Originally posted on my long forgotten personal blog and imported to Goodreads in January 2011. Spoilers ahead.
Synopsis (for the first book):
Could you survive on your own, in the wild, with everyone out to make sure you don’t live to see the morning?
In the ruins of a place once known as North America lies the nation of Panem, a shining Capitol surrounded by twelve outlying districts. The Capitol is harsh and cruel and keeps the districts in line by forcing them all to send one boy and one girl between the ages of twelve and eighteen to participate in the annual Hunger Games, a fight to the death on live TV.
Sixteen-year-old Katniss Everdeen, who lives alone with her mother and younger sister, regards it as a death sentence when she steps forward to take her sister’s place in the Games. But Katniss has been close to dead before—and survival, for her, is second nature. Without really meaning to, she becomes a contender.
If she is to win, she will have to start making choices that will weigh survival against humanity and life against love.
I liked it. I didn’t hate Katniss which is always a big plus for me and I enjoyed the story as well.
I just wish this is where the story had ended.
Catching Fire by Suzanne Collins (My rating: 2 of 5 stars)
No character growth for Katniss what so ever. Okay, she was scarred by the events at the arena and yadda yadda yadda, but this was one of the times I was actually waiting for the triangle to kick off. I’ve heard people say that they couldn’t wait to read the third book after finishing this one, but I was not one of those people. I just wanted to forget I’d ever read it. I should have done just that.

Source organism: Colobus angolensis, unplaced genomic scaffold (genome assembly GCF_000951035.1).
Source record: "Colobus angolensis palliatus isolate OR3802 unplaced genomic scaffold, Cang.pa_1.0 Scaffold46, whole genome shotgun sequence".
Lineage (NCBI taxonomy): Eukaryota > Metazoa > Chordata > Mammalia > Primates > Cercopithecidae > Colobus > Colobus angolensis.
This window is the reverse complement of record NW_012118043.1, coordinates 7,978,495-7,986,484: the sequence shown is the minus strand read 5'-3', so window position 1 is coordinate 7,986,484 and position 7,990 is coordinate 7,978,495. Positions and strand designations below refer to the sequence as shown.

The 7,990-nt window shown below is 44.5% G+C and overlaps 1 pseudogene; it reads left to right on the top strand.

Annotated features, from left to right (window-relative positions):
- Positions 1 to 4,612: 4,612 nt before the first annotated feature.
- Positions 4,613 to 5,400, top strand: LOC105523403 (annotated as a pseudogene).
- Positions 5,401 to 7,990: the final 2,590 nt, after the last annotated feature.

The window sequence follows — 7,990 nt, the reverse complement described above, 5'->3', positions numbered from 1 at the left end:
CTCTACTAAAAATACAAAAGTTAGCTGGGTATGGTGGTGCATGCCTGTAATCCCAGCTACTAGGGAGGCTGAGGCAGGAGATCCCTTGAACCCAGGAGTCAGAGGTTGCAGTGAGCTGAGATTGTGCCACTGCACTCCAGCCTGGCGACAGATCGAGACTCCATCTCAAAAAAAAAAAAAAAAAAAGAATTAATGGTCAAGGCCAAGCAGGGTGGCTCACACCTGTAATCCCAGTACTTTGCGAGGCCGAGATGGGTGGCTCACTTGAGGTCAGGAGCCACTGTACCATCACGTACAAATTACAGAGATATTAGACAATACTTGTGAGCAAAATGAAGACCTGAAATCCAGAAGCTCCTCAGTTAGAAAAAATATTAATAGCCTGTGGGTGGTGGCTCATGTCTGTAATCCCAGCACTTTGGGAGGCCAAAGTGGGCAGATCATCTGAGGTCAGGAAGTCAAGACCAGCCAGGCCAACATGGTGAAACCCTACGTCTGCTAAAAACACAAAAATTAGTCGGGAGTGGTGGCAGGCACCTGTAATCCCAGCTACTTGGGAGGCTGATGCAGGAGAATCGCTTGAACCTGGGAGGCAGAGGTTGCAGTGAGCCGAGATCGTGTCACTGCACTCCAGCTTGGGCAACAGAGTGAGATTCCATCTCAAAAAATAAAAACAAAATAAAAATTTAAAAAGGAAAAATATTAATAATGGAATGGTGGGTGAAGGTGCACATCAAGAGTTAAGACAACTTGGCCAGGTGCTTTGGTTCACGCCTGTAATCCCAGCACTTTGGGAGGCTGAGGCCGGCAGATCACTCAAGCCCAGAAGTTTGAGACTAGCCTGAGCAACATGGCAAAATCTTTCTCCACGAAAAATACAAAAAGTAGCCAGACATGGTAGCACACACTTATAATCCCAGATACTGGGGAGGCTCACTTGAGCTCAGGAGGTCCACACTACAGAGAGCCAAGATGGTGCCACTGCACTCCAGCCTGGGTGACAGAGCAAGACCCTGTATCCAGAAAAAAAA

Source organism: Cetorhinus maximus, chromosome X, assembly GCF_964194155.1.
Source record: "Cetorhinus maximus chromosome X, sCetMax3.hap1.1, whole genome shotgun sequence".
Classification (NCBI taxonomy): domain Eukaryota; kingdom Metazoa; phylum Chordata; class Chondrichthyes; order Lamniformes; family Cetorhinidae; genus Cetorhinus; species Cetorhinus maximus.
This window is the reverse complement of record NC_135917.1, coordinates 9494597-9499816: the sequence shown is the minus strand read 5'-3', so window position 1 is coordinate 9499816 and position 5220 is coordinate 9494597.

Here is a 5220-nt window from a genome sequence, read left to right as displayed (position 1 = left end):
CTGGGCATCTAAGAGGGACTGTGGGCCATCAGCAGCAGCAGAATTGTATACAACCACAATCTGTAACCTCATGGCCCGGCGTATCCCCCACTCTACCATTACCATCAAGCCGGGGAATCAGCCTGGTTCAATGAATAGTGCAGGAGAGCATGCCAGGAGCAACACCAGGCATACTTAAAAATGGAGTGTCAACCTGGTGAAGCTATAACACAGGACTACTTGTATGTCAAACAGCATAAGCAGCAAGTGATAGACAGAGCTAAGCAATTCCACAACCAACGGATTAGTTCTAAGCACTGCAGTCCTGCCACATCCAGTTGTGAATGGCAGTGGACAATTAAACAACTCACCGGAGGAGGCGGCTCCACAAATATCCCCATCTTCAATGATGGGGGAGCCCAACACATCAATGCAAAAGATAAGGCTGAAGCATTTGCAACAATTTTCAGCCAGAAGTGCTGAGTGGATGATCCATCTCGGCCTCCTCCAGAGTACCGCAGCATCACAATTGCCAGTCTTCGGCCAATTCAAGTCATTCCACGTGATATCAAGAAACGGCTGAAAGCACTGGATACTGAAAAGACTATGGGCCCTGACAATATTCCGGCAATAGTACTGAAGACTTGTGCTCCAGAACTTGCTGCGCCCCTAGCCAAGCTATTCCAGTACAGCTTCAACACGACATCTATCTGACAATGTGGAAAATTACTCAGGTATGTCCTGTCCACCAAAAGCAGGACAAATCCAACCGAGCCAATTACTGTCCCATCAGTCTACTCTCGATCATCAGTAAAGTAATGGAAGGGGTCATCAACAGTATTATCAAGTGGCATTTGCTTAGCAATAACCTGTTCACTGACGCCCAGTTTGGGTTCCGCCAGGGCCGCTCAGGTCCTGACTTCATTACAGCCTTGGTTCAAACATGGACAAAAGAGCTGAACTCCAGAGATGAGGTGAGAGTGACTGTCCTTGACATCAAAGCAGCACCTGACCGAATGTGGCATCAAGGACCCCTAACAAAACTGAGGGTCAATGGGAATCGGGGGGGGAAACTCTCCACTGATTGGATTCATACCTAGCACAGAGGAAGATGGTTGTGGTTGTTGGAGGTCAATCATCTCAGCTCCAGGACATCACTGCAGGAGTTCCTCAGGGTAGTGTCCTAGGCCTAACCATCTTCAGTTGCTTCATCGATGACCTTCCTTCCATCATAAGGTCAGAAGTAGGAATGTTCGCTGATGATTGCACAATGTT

My rating: 1 of 5 stars
The book that ended the trilogy and could have saved the story ended up destroying everything I liked about the first book. The preachy tone couldn’t be ignored any longer neither could the destruction of my favourite character, Gale. He should not have been equated with War and Peeta with Love. Katniss was a bitch that deserved to die a miserable death alone. That is if I could be bothered to care enough.
The worst, though, was that I could see it all coming and still I finished reading the book. Masochist that I am.
It’s pretty safe to say that I won’t be reading Suzanne Collins’ work any more.